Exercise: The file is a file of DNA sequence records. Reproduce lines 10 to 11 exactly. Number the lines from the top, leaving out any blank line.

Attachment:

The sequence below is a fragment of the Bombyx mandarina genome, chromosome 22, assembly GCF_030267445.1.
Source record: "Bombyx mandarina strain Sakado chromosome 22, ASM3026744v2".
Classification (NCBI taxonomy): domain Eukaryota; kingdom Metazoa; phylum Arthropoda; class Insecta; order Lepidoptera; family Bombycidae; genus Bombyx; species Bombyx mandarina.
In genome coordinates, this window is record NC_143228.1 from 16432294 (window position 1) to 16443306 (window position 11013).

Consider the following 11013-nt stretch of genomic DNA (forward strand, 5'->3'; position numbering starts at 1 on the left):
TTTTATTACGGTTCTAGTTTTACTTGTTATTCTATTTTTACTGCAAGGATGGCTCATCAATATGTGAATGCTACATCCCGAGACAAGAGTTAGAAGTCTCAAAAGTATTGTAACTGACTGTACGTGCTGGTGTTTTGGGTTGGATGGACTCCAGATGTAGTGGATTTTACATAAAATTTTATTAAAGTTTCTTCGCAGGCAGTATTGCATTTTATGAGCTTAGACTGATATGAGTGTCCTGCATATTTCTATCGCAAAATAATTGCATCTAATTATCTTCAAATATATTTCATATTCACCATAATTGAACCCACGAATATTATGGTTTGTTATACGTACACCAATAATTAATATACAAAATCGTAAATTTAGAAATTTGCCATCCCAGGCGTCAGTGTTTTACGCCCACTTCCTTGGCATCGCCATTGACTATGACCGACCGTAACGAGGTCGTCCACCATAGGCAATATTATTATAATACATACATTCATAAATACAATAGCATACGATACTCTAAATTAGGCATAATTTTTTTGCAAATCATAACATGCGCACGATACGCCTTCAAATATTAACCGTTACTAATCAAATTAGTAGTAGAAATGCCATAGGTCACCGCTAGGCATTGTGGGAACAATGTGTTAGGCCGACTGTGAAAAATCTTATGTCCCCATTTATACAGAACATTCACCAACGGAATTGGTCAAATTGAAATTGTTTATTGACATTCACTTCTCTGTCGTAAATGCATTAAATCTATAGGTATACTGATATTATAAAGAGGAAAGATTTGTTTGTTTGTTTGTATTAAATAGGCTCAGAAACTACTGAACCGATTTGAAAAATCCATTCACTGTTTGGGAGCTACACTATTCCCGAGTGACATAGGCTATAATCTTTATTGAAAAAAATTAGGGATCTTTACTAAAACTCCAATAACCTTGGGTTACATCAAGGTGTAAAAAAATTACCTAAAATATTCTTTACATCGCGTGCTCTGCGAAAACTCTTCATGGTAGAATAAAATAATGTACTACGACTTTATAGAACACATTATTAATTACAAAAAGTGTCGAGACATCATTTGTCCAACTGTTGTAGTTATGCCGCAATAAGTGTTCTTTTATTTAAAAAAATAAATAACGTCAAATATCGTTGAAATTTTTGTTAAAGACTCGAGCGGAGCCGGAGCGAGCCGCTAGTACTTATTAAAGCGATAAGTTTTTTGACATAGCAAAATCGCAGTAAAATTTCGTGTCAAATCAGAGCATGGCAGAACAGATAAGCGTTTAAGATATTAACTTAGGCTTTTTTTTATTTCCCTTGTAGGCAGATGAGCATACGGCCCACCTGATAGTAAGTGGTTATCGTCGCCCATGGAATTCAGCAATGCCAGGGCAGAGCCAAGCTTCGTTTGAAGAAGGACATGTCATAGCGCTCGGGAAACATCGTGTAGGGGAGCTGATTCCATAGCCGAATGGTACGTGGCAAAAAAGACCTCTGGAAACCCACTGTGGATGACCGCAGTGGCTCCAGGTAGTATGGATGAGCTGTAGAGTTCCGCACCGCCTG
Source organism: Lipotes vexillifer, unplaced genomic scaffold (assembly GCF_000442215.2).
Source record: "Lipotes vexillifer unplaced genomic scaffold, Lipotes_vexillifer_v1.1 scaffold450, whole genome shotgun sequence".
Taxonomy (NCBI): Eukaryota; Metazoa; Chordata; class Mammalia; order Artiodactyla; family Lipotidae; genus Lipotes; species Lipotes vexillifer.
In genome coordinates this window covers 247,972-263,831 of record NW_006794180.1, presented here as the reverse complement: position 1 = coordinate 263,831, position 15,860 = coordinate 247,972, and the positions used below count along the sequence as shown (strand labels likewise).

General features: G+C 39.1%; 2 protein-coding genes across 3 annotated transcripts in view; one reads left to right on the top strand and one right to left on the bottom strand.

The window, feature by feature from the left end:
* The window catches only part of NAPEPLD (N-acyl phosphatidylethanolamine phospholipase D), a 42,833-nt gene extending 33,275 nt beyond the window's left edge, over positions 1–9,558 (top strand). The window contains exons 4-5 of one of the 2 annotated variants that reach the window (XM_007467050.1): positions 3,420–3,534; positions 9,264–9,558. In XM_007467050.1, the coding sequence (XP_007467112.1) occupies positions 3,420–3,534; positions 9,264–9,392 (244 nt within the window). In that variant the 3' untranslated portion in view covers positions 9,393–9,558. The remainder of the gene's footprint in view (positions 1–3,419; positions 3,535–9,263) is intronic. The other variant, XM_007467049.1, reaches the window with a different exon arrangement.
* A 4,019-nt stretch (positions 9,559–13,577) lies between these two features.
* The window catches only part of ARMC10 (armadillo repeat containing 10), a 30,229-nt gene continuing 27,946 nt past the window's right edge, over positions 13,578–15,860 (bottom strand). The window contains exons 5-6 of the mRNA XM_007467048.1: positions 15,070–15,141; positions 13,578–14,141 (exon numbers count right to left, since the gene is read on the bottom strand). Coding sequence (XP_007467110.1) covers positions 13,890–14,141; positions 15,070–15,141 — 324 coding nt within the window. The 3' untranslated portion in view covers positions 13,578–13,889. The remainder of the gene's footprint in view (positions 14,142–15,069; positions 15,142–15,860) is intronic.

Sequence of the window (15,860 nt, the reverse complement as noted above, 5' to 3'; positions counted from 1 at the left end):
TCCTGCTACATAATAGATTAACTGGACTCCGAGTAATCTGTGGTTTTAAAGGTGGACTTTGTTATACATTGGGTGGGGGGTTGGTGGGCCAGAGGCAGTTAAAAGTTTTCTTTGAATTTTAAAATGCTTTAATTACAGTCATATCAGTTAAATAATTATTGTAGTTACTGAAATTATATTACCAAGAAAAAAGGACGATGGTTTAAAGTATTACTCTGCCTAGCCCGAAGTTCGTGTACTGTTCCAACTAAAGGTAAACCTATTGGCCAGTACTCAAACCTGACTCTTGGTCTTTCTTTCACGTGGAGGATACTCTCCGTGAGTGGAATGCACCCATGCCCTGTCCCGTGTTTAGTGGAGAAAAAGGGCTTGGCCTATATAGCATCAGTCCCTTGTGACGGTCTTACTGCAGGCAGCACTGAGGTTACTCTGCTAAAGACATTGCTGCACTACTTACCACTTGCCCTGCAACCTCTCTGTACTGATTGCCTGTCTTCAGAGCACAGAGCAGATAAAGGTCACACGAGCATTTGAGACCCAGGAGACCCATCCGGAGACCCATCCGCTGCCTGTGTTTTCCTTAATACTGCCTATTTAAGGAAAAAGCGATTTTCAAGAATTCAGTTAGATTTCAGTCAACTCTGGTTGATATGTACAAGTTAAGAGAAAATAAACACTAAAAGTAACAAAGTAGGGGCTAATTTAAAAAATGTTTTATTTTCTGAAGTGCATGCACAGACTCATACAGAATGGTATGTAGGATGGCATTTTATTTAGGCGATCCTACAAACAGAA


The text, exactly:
In genome coordinates this window covers 247,972-263,831 of record NW_006794180.1, presented here as the reverse complement: position 1 = coordinate 263,831, position 15,860 = coordinate 247,972, and the positions used below count along the sequence as shown (strand labels likewise).

General features: G+C 39.1%; 2 protein-coding genes across 3 annotated transcripts in view; one reads left to right on the top strand and one right to left on the bottom strand.